Forcerank 2.0

November 16, 2016 01:00 PM
When Estimize launched Forcerank in March 2016, they created a mobile game app that incentivized the participants who would be providing rankings for their contests.

When Estimize launched Forcerank in March 2016, they created a mobile game app that incentivized the participants who would be providing rankings for their contests. From the start, the goal for Estimize was to create a valuable database for hedge funds and other institutional traders that would allow them to build and/or enhance quantitative strategies — the mobile phone game that some have described as “fantasy sports for stocks,” was simply a means to that end. 

But on Oct. 13, the Securities and Exchange Commission (SEC) announced a settlement with Forcerank where Forcerank agreed to pay a $50,000 fine and shut the game down because the SEC described it as an unregistered security-based swap offering not sold through a national securities exchange. Forcerank consented to the SEC’s order that claimed Forcerank violated provisions of the Dodd-Frank Act without admitting or denying the findings that it violated certain securities laws. 

Perhaps the SEC was taken aback by how some in the financial media portrayed Forcerank. Here is a lead from a story in the “Estimize, the crowdsourced financial estimates platform, is excited to announce the launch its latest initiative, Forcerank. This skill-based contest is for stock market fans who want to compete for cash and glory. Competitors use their knowledge of the market to rank the performance of 10 stocks, with the goal of winning the money and respect of their peers each week.” 

By the time the settlement was announced, Estimize had continued with its plan of offering Forcerank data to institutional investors, just without the payouts, which came from a pool of money the participants contributed to. 

Estimize CEO Leigh Drogen launched the game that rewarded correct analysis, believing that they were on solid regulatory footing — not being a sell side analyst but rather a crowdsourcing tool — and despite reaching out to the regulatory community while developing their Forcerank methodology, the SEC determined that the game constituted an unregistered Swaps market. 

“Prior to the launch of Forcerank last fall, we had half a dozen conversations with the SEC regarding the structure of the Forcerank application,” Drogen says. “Post launch, we had further conversations with the SEC, which after several months resulted in them determining at that point the Forcerank contests as constructed represented an unregulated swap based on the newly written Dodd-Frank law. We immediately complied by removing contests where participants could double their entry fee if they scored more points than half of their competitors. Despite the discontinuation of contests with prizes, the Forcerank user base continues to grow and thrive with more contests and entries each week.”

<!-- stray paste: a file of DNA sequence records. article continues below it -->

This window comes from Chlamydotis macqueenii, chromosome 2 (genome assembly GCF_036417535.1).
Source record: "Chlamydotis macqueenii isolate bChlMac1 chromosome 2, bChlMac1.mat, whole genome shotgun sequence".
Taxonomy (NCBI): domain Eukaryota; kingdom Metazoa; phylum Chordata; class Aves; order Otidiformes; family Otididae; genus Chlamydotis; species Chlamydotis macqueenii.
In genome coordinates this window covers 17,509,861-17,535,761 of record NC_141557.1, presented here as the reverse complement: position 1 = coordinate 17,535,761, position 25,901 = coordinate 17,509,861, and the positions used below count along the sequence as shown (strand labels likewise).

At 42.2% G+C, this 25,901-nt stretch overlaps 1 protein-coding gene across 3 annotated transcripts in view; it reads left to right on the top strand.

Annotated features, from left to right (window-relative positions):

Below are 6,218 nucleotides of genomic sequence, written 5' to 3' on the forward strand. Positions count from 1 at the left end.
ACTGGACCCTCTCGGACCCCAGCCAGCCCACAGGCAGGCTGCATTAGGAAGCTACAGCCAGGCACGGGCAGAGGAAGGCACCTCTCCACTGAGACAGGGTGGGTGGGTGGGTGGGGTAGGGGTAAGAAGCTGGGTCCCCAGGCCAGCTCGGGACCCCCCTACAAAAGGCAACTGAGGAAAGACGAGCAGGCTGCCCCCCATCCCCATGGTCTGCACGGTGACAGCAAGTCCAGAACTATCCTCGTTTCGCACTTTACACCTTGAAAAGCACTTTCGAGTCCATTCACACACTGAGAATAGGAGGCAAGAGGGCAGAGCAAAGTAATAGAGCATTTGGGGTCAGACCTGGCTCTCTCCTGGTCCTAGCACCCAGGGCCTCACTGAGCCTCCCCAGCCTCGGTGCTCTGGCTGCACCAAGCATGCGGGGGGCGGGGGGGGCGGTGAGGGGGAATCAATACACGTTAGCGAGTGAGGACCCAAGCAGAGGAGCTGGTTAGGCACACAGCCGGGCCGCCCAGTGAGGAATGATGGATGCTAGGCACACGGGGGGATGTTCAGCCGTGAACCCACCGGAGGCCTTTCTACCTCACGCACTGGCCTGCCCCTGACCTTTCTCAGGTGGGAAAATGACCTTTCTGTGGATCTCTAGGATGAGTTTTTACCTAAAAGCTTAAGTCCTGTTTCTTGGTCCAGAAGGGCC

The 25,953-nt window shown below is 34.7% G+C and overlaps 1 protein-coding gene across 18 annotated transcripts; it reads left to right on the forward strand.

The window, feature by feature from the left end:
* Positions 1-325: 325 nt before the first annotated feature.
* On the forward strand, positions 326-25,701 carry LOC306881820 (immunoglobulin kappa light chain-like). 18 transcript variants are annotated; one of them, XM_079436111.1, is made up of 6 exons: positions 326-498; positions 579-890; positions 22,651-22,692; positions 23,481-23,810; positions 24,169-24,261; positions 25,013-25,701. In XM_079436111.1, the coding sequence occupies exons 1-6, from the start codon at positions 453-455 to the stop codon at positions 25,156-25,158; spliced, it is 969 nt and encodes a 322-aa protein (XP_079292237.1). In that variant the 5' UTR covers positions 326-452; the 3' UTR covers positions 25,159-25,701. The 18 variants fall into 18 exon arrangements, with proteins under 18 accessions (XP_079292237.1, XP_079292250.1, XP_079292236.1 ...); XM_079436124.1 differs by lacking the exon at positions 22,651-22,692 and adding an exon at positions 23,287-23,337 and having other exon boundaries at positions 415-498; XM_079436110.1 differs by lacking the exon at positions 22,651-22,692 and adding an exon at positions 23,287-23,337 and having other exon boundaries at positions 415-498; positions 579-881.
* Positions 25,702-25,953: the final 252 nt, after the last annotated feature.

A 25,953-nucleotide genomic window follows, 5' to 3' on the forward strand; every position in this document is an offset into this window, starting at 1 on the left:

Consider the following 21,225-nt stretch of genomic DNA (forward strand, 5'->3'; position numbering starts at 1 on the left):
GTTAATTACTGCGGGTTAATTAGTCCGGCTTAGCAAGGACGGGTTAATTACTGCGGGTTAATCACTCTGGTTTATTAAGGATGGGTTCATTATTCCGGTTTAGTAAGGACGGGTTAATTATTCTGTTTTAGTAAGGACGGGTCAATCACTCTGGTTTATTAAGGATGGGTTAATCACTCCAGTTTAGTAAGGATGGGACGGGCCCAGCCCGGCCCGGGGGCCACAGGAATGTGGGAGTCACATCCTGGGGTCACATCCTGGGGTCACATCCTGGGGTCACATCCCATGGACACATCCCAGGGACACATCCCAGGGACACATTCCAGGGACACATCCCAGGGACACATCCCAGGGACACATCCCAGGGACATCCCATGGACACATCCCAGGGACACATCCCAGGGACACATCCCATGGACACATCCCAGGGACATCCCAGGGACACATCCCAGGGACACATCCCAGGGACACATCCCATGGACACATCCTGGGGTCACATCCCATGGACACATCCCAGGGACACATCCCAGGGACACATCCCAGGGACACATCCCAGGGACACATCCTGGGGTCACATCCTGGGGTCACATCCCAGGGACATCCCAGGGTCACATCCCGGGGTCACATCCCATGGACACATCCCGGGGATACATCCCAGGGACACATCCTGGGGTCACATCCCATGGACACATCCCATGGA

Advisory firm Integrity Research Associates described the SEC’s application of the Dodd-Frank law as bizarre. “The pertinent provisions of Dodd-Frank, which the SEC applied to this case, were designed to regulate billion dollar derivatives which threatened to bring down the financial system in the wake of the Lehman bankruptcy. It is hard to see how a $100 Forcerank stock contest threatened the integrity of the U.S. financial system,” noted Integrity Research.  

“Various academic studies have proven that our government was not able to solve the severe bias on the part of sell side analysts with Reg FD,” Drogen says. “We’ve seen incredible results within this data set, highly correlated to the market outcomes.” 

So Forcerank 2.0 is carrying on with its defined purpose and Drogen says that participants continue to provide their opinions on markets without the promise of small cash awards.

About the Author

Editor-in-Chief of Modern Trader, Daniel Collins is a 25-year veteran of the futures industry having worked on the trading floors of both the Chicago Board of Trade and Chicago Mercantile Exchange.